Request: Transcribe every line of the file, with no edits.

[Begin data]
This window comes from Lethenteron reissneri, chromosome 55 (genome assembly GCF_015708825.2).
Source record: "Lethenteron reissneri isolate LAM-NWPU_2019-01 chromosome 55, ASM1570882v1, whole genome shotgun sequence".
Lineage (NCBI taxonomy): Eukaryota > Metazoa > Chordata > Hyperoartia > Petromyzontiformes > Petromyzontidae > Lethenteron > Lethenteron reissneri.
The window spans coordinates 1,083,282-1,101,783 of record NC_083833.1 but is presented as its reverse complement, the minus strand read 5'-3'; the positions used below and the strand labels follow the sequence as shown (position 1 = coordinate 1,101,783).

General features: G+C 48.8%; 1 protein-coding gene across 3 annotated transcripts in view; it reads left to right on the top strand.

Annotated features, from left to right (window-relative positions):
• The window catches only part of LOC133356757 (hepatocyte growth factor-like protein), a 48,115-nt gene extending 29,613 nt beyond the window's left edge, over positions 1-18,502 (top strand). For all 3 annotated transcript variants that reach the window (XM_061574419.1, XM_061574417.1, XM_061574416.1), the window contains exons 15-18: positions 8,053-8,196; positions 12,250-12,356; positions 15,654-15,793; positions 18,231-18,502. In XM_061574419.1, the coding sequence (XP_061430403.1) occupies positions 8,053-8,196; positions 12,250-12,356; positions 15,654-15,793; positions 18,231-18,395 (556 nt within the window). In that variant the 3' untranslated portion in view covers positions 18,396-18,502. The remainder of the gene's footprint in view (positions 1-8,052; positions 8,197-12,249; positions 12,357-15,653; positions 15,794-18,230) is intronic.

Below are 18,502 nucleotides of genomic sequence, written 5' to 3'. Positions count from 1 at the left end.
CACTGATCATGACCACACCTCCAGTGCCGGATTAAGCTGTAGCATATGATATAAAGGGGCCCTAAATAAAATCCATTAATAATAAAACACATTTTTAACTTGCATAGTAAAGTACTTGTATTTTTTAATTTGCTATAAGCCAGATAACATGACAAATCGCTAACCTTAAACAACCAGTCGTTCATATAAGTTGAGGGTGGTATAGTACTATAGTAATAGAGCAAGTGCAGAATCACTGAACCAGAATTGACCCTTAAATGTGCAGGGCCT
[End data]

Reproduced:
This window comes from Lethenteron reissneri, chromosome 55 (genome assembly GCF_015708825.2).
Source record: "Lethenteron reissneri isolate LAM-NWPU_2019-01 chromosome 55, ASM1570882v1, whole genome shotgun sequence".
Lineage (NCBI taxonomy): Eukaryota > Metazoa > Chordata > Hyperoartia > Petromyzontiformes > Petromyzontidae > Lethenteron > Lethenteron reissneri.
The window spans coordinates 1,083,282-1,101,783 of record NC_083833.1 but is presented as its reverse complement, the minus strand read 5'-3'; the positions used below and the strand labels follow the sequence as shown (position 1 = coordinate 1,101,783).

General features: G+C 48.8%; 1 protein-coding gene across 3 annotated transcripts in view; it reads left to right on the top strand.

Annotated features, from left to right (window-relative positions):
• The window catches only part of LOC133356757 (hepatocyte growth factor-like protein), a 48,115-nt gene extending 29,613 nt beyond the window's left edge, over positions 1-18,502 (top strand). For all 3 annotated transcript variants that reach the window (XM_061574419.1, XM_061574417.1, XM_061574416.1), the window contains exons 15-18: positions 8,053-8,196; positions 12,250-12,356; positions 15,654-15,793; positions 18,231-18,502. In XM_061574419.1, the coding sequence (XP_061430403.1) occupies positions 8,053-8,196; positions 12,250-12,356; positions 15,654-15,793; positions 18,231-18,395 (556 nt within the window). In that variant the 3' untranslated portion in view covers positions 18,396-18,502. The remainder of the gene's footprint in view (positions 1-8,052; positions 8,197-12,249; positions 12,357-15,653; positions 15,794-18,230) is intronic.

Below are 18,502 nucleotides of genomic sequence, written 5' to 3'. Positions count from 1 at the left end.
CACTGATCATGACCACACCTCCAGTGCCGGATTAAGCTGTAGCATATGATATAAAGGGGCCCTAAATAAAATCCATTAATAATAAAACACATTTTTAACTTGCATAGTAAAGTACTTGTATTTTTTAATTTGCTATAAGCCAGATAACATGACAAATCGCTAACCTTAAACAACCAGTCGTTCATATAAGTTGAGGGTGGTATAGTACTATAGTAATAGAGCAAGTGCAGAATCACTGAACCAGAATTGACCCTTAAATGTGCAGGGCCT